The biceps muscle at the front of your upper arm rotates your forearm into a palm-up position and assists with elbow bending and lifting your arm forward. The tendons that attach this muscle to your shoulder and forearm can tear, requiring surgery. Depending on your level of activity, rehab after biceps surgery may last 4 to 6 months.
Biceps tendon injuries at the elbow typically occur when bending the elbow against very high resistance. According to "Wheeless' Textbook of Orthopaedics," this injury is relatively uncommon and most often affects men between the ages of 50 and 60 years. This injury requires surgery to repair the tendon, and rehab begins immediately after surgery. A brace is applied that limits elbow straightening to decrease tension and protect your healing biceps tendon. Your physical therapist will adjust your brace each week to allow more straightening until your brace is fully unlocked, typically by week 8 following surgery.
Elbow Motion and Strengthening
Range-of-motion exercises for your fingers and thumb are performed to decrease stiffness after biceps surgery at the elbow. In the first few weeks, your therapist will bend your elbow and rotate your forearm into a palm-up position for you to keep these joints loose without stressing your healing tendon. You will also straighten your elbow halfway and move it into a palm-down position while supporting it with the opposite hand. By week 4, you will likely be bending and straightening your elbow without assistance, within the range allowed by your surgeon. By week 8, you should have full motion in your elbow and forearm in all directions, and your brace will be removed. Strengthening exercises begin and rehab may continue for an additional month or two -- depending on your level of activity -- until you have regained full use of your elbow.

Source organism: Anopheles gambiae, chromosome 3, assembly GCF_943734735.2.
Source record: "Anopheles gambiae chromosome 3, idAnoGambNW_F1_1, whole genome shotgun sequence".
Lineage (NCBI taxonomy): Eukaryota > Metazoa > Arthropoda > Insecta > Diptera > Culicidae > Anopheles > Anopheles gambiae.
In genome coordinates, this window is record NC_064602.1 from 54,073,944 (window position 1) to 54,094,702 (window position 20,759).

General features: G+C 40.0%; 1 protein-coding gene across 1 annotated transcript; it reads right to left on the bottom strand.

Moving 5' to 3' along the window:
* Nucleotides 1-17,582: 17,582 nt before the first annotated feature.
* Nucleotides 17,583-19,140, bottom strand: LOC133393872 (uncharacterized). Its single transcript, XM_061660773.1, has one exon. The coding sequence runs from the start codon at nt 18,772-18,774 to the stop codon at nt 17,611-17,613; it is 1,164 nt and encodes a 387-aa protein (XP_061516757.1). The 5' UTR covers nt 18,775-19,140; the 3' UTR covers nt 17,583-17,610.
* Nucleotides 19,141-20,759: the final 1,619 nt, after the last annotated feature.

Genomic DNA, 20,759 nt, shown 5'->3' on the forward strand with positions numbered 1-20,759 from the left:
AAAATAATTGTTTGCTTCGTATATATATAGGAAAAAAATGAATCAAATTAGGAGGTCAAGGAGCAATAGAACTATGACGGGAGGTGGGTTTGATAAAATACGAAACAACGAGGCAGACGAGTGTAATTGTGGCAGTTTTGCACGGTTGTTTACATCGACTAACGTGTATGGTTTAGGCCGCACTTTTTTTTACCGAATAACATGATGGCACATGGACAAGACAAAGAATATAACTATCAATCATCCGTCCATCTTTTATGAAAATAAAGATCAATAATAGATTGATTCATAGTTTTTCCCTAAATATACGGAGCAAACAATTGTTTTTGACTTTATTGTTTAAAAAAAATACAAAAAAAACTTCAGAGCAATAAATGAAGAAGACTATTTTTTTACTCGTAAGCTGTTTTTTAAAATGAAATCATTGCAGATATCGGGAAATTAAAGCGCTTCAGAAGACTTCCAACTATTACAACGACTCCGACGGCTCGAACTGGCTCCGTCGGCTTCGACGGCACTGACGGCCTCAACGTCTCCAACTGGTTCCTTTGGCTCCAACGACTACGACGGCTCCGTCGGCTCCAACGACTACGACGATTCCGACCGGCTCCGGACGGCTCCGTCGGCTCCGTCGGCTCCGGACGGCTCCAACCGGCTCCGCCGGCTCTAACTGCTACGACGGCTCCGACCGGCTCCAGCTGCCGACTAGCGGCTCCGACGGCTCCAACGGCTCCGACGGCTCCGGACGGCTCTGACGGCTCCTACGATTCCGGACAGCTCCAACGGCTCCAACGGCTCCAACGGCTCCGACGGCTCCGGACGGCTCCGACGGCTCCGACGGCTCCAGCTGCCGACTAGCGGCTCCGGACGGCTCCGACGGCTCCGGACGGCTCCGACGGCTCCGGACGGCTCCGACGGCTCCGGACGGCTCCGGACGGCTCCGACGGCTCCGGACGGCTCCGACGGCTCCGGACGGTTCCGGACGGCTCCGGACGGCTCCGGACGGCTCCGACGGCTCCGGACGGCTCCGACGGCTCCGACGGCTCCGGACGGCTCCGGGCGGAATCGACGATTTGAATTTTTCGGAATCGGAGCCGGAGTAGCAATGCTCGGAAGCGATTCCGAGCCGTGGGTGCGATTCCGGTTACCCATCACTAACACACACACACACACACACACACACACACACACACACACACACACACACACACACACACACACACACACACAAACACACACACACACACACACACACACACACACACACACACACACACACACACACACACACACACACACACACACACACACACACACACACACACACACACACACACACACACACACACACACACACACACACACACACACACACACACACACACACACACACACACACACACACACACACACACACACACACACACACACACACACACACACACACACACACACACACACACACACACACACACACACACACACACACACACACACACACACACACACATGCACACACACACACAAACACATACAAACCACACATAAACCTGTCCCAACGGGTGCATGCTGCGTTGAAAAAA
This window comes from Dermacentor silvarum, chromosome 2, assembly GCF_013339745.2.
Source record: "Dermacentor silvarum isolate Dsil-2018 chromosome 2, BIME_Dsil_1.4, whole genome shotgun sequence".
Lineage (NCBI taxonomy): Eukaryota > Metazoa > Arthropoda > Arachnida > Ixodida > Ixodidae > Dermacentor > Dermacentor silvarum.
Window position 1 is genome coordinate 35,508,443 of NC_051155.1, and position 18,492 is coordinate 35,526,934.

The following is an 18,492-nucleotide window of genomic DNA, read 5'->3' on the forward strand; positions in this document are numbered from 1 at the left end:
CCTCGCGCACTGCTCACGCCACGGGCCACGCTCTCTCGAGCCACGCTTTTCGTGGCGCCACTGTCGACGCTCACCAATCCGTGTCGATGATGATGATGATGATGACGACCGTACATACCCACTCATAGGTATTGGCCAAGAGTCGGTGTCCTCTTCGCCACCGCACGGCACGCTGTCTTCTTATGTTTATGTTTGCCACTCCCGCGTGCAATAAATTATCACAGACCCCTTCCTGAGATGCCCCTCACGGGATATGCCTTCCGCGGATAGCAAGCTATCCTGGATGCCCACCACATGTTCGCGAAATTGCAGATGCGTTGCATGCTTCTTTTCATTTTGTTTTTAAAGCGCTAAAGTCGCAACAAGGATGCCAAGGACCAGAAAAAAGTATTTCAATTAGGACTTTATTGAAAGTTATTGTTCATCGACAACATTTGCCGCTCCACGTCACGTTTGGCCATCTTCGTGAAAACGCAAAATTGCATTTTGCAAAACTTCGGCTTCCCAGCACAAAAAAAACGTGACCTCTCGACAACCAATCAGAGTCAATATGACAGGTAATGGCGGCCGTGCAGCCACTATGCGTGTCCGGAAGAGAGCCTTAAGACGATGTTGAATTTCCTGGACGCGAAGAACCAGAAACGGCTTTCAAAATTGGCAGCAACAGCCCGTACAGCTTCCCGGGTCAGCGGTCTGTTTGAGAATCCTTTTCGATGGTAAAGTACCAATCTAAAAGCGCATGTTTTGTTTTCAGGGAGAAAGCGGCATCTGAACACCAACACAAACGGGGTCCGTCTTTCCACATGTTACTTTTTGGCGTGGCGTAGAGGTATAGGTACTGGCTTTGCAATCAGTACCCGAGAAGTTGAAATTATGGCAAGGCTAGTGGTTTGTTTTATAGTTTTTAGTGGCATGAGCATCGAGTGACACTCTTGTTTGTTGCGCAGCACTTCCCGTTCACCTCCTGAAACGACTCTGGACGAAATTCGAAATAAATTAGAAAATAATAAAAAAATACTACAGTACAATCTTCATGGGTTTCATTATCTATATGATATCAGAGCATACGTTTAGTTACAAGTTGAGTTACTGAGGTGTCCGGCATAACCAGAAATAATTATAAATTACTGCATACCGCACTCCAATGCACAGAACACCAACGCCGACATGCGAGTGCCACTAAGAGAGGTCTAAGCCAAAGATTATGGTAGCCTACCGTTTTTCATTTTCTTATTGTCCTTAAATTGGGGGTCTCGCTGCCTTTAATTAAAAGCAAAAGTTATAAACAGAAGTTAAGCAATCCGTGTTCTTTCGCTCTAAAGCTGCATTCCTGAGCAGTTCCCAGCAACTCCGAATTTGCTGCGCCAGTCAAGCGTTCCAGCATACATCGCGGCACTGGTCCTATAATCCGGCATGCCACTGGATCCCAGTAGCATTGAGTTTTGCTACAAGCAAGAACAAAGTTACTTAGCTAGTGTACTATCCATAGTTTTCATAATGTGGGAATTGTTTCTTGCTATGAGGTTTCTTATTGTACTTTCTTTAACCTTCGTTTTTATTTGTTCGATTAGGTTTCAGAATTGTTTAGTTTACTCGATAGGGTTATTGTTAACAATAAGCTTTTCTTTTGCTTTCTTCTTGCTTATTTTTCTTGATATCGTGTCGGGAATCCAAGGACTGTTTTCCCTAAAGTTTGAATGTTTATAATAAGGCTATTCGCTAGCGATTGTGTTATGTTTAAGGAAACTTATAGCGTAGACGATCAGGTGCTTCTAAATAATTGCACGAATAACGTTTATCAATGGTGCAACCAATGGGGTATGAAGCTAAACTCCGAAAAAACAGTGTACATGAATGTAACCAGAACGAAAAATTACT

Your biceps can also tear where it attaches to your upper arm bone. The tendon may be damaged from trauma, such as a fall, or overuse of your shoulder. Because other muscles also move your shoulder, surgery is typically not necessary after this injury unless you have damaged other structures in addition to your biceps tendon. Immediately after surgery, your arm will likely be in a sling to protect the repaired tendon. Rehab typically begins a week after this procedure. During this protection phase, your therapist will stretch your shoulder to keep it flexible without stressing the tendon. You will perform range-of-motion exercises for your elbow, wrist and hand to keep these joints moving while your shoulder is protected. You will likely be weaned from your sling by week 3. This protection phase of rehab typically lasts 4 weeks.
Shoulder Motion and Strengthening
Shoulder range-of-motion exercises often begin 4 weeks after surgery. You will use your opposite arm to help move your injured arm until it is strong enough to move on its own. Strengthening exercises may begin once you have regained full motion in your injured shoulder, usually 4 to 6 weeks after your surgery. However, overhead exercises and heavy lifting place more stress on your healing tendon and may be delayed until 10 to 12 weeks after surgery. In total, rehab may last 4 to 6 months, or until you are performing your normal daily activities.
- Brigham and Women's Hospital: Distal Biceps Tendon Repair: Rehabilitation Protocol
- Wheeless' Textbook of Orthopaedics: Distal Biceps Tendon Rupture
- International Journal of Sports Physical Therapy: Rehabilitation of a Surgically Repaired Rupture of the Distal Biceps Tendon in an Active Middle Aged Male: A Case Report
- Brigham and Women's Hospital: Biceps Tenodesis Protocol
- American Academy of Orthopaedic Surgeons: Biceps Tendon Tear at the Shoulder